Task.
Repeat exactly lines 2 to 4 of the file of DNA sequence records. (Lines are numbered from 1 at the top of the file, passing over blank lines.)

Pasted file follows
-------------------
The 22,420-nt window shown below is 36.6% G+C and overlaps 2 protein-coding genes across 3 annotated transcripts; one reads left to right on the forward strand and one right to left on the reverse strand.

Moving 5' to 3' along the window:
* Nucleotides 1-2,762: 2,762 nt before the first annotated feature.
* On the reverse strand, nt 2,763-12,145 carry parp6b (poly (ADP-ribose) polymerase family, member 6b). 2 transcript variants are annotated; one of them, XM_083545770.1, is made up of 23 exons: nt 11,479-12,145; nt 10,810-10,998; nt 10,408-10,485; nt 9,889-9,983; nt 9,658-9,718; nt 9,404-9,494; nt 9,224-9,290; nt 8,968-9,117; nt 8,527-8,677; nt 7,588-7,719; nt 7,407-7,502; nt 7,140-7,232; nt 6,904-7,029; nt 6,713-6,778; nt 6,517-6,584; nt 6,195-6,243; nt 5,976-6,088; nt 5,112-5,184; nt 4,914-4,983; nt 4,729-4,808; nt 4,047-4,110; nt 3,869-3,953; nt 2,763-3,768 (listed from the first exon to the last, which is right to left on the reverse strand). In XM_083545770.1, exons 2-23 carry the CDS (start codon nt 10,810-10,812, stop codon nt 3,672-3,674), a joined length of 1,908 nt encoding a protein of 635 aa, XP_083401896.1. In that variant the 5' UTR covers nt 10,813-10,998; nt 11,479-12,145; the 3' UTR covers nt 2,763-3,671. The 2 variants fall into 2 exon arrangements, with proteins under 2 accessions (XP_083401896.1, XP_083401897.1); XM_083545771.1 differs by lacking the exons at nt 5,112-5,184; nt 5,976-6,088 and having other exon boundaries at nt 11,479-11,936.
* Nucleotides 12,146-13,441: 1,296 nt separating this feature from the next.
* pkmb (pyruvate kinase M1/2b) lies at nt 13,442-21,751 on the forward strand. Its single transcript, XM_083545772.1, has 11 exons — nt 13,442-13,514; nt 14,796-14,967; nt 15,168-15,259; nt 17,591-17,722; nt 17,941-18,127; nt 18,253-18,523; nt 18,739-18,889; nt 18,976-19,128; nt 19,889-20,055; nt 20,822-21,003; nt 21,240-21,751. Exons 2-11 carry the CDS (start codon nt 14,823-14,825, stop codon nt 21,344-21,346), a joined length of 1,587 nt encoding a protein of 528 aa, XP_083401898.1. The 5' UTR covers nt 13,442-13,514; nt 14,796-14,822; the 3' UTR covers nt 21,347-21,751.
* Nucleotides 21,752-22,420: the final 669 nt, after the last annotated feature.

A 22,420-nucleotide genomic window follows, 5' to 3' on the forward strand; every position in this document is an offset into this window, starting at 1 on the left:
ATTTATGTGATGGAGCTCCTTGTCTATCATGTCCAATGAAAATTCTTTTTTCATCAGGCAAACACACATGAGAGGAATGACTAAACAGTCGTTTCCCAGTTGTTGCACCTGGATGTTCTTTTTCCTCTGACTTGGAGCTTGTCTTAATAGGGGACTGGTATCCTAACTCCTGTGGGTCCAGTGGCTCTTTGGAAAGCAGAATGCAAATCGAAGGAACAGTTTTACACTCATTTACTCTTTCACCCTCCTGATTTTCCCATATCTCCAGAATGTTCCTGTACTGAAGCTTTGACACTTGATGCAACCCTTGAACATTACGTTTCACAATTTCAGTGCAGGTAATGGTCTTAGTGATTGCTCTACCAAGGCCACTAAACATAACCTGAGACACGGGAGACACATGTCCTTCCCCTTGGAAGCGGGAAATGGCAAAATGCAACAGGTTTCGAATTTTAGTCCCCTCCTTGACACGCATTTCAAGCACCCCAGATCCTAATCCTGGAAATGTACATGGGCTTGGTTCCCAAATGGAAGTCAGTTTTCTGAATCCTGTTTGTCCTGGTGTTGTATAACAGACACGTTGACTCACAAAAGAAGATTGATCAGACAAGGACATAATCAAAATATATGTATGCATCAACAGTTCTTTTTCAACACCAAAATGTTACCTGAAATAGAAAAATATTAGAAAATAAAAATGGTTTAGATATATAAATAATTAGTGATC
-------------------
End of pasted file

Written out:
Moving 5' to 3' along the window:
* Nucleotides 1-2,762: 2,762 nt before the first annotated feature.
* On the reverse strand, nt 2,763-12,145 carry parp6b (poly (ADP-ribose) polymerase family, member 6b). 2 transcript variants are annotated; one of them, XM_083545770.1, is made up of 23 exons: nt 11,479-12,145; nt 10,810-10,998; nt 10,408-10,485; nt 9,889-9,983; nt 9,658-9,718; nt 9,404-9,494; nt 9,224-9,290; nt 8,968-9,117; nt 8,527-8,677; nt 7,588-7,719; nt 7,407-7,502; nt 7,140-7,232; nt 6,904-7,029; nt 6,713-6,778; nt 6,517-6,584; nt 6,195-6,243; nt 5,976-6,088; nt 5,112-5,184; nt 4,914-4,983; nt 4,729-4,808; nt 4,047-4,110; nt 3,869-3,953; nt 2,763-3,768 (listed from the first exon to the last, which is right to left on the reverse strand). In XM_083545770.1, exons 2-23 carry the CDS (start codon nt 10,810-10,812, stop codon nt 3,672-3,674), a joined length of 1,908 nt encoding a protein of 635 aa, XP_083401896.1. In that variant the 5' UTR covers nt 10,813-10,998; nt 11,479-12,145; the 3' UTR covers nt 2,763-3,671. The 2 variants fall into 2 exon arrangements, with proteins under 2 accessions (XP_083401896.1, XP_083401897.1); XM_083545771.1 differs by lacking the exons at nt 5,112-5,184; nt 5,976-6,088 and having other exon boundaries at nt 11,479-11,936.